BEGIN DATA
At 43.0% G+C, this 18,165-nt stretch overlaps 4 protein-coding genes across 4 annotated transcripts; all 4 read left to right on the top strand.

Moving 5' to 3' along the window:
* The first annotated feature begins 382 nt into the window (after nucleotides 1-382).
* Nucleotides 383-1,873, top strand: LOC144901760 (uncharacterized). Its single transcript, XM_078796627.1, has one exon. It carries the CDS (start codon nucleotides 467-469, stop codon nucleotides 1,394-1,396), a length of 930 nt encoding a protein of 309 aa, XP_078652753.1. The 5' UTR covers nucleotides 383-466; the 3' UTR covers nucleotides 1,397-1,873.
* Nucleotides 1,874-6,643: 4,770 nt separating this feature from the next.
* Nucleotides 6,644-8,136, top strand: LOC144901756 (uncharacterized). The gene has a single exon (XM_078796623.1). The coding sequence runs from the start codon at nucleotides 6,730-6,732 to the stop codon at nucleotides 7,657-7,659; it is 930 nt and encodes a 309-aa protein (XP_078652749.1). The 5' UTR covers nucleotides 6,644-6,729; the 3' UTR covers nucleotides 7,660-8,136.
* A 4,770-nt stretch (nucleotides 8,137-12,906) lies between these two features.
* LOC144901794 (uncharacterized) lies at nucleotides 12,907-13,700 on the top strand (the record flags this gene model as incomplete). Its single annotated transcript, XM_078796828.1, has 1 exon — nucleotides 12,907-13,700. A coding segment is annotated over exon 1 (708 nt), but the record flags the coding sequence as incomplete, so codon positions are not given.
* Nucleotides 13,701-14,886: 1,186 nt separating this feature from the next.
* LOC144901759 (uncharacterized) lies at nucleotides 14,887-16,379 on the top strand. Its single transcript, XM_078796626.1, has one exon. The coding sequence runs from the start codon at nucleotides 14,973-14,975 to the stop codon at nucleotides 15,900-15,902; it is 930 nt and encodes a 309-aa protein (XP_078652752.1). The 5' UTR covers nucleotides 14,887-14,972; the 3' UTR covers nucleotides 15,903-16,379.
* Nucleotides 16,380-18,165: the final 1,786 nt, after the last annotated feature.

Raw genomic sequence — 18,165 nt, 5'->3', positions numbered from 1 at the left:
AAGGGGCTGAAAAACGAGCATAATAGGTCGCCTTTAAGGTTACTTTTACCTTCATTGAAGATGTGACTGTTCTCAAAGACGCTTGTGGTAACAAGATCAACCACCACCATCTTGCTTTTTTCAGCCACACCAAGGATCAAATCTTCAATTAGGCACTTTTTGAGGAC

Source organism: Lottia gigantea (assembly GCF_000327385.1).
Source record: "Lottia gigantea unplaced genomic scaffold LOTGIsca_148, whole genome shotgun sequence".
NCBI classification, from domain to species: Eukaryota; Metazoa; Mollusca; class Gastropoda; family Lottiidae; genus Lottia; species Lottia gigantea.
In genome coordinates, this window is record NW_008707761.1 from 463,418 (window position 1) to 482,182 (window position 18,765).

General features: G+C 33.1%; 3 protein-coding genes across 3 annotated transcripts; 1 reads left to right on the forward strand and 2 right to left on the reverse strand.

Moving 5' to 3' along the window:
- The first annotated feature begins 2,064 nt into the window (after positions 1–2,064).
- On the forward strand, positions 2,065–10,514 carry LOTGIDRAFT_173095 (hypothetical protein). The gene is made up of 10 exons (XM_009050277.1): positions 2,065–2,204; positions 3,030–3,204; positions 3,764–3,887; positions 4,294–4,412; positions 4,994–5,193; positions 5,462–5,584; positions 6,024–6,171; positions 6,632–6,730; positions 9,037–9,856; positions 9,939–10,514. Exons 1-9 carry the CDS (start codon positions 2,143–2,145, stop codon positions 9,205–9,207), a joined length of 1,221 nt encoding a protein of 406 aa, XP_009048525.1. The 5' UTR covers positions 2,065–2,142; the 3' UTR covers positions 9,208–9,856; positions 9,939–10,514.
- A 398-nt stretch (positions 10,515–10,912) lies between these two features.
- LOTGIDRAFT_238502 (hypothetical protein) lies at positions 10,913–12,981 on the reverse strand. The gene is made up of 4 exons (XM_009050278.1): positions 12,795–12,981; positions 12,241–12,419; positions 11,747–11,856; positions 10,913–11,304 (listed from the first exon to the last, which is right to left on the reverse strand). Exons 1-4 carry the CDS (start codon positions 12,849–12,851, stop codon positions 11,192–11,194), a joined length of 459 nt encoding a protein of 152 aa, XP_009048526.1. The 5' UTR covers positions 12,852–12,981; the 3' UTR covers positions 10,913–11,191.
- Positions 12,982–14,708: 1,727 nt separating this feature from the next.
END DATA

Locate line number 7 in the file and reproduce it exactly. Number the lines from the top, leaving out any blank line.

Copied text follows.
* A 4,770-nt stretch (nucleotides 8,137-12,906) lies between these two features.